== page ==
The first 10 minutes of Pixar's fantastical 3-D animated adventure "Up" are a sublime testimonial to the purity and magic of the cinema. I know because I was a sobbing basket case by Minute 11.
We are introduced to Carl and Ellie, who meet as little kids and fervid fans of controversial world explorer Charles Munz. They grow up and marry each other in the blink of a few scenes. Ellie becomes pregnant, then, as the film's rosy hues cool and Michael Giacchino's music turns melancholy, Ellie's dreams of motherhood vanish, leaving nothing but the empty baby stroller that a sad Carl had purchased.
The years flip by until Carl, now bent over with white hair, a bulbous nose and square glasses, remains in his house, surrounded by memories of Ellie, the girl who never fulfilled her dream of traveling to see South America's impressive Paradise Falls, the place where their childhood hero, Charles Munz, had explored.
This simple, superbly rendered opening is almost wordless, and, like the first 22 minutes of Pixar's "Wall·E," evokes the raw emotional power of a classic silent movie, this time with Giacchino's evocative score giving the story a distinctly French, romantic flair.
The beginning of "Up" comes across with such subtle force, you might wonder how the rest of the movie can possibly match it. It can't.
"Up" - directed by Pete Docter of "Monsters, Inc." (and codirected by Bob Peterson) - offers many moments of visual amazement and fast-paced action, yet, it falls just short of Pixar classics "Wall·E," "Finding Nemo," "Ratatouille," "Toy Story" and even, I would argue, "The Incredibles."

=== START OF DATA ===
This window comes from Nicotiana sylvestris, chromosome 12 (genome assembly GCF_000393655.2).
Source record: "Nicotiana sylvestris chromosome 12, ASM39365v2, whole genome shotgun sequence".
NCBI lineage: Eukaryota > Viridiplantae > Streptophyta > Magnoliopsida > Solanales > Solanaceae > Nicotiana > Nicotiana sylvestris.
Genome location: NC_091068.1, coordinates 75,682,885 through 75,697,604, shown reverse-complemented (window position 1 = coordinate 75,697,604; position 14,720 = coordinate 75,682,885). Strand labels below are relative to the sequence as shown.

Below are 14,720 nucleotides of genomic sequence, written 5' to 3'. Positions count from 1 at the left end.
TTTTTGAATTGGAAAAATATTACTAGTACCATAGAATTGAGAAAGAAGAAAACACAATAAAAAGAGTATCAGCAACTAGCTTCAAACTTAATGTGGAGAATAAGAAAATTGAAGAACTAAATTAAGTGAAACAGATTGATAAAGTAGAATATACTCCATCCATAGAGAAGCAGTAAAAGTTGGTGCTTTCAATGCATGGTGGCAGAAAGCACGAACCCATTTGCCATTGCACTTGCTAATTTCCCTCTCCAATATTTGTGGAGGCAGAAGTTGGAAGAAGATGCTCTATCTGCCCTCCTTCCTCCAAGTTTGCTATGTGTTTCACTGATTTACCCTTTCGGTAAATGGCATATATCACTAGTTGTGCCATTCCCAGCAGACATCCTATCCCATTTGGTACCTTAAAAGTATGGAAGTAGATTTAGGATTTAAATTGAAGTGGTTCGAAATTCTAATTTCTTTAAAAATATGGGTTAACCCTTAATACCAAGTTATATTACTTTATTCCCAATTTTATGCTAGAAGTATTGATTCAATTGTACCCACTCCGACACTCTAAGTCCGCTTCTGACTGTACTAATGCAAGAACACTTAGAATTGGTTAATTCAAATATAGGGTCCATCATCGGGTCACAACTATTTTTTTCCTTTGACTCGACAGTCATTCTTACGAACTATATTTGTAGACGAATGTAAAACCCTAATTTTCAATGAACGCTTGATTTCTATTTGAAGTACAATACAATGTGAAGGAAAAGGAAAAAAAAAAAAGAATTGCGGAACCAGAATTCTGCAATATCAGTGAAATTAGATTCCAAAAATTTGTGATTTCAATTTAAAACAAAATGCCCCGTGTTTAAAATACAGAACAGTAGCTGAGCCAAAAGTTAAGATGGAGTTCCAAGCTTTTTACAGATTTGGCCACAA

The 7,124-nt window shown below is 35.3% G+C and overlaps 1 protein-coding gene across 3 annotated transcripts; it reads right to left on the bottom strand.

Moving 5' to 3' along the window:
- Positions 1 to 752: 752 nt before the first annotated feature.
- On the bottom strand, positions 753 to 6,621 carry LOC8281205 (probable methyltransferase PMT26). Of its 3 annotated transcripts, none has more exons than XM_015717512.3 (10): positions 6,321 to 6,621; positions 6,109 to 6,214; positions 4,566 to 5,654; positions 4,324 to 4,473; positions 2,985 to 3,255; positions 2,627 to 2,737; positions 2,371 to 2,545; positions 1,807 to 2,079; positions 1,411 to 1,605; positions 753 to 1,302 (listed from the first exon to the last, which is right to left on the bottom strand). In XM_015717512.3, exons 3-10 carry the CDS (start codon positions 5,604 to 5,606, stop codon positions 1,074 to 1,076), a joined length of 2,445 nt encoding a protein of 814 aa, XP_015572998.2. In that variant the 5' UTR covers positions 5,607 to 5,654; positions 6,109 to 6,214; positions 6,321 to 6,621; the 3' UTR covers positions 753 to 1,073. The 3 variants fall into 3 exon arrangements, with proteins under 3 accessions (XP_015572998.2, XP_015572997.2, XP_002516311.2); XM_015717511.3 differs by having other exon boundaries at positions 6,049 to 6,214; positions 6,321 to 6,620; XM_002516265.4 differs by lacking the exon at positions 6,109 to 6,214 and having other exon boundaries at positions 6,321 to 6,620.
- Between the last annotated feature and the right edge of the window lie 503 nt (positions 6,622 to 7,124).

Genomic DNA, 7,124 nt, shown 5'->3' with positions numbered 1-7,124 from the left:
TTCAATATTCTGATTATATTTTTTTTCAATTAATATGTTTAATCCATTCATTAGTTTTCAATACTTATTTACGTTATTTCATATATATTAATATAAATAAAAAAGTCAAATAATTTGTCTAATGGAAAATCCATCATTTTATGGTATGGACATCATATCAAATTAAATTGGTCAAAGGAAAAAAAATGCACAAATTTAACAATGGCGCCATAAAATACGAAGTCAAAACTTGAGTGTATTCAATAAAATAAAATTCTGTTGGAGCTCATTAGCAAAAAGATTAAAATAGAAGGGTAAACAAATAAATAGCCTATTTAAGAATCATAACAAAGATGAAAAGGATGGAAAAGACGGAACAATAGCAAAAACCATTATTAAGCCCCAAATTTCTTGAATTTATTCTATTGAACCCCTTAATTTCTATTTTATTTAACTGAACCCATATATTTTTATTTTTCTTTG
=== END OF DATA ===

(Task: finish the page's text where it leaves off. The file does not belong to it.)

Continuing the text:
Eventually, "Up" evolves into the most cartoony of the Pixar movies, even cartoonier than 2006's "Cars," by having Carl make 65-year-old Harrison Ford's Indiana Jones look like a novice AARP action hero.
Now a hermit-like curmudgeon, Carl (voiced by Ed Asner) spends his time in his quaint, well-kept house, surrounded by monstrous modern high rises under construction. A fight with a worker results in a court order for Carl to go into assisted living. But he rebels by inflating a zillion balloons through his chimney, so many balloons that the house breaks free of its foundation and takes to the skies.
Setting a course for South America, Carl barely eases into his chair before he hears a knock at his door.
It's Russell (Jordan Nagai), a terrified Junior Wilderness Explorer who wanted to earn a badge for helping old people across a street. Now, the inadvertent stowaway figures he'll help Carl cross the continent to fulfill his late wife's dream of seeing Paradise Falls.
At this point in "Up," a Saturday morning cartoon action plot kicks in with talking dogs, a standard-issue evil villain and an endangered species.
Munz (Christopher Plummer) has become an obsessed nut job hunting for a rare South American bird, one that comically befriends Russell and Carl. Russell names the brightly colored bird "Kevin." Meanwhile, Munz invents a voice box that can translate the thoughts of his hunting dogs into speech.
"Up" has great fun at the expense of canine attention span deficiency, and it pits the elderly Carl against his one-time hero as they leap through the air with the grace and speed of ninja warriors.
Imagine Spencer Tracy in "Guess Who's Coming to Dinner" as Jackie Chan. That about covers it.
Note: Although "Up" has been filmed in 3-D, its 3-D elements are extremely restrained, so much that you don't really lose much visual impact by watching it in a 2-D format.
Plus, you won't lose about 20 percent of the screen illumination by wearing those polarized lenses.
Starring: Ed Asner, Christopher Plummer, Jordan Nagai, Delroy Lindo
Directed by: Peter Docter and Bob Peterson
Other: Walt Disney Pictures release. Rated PG. 96 minutes.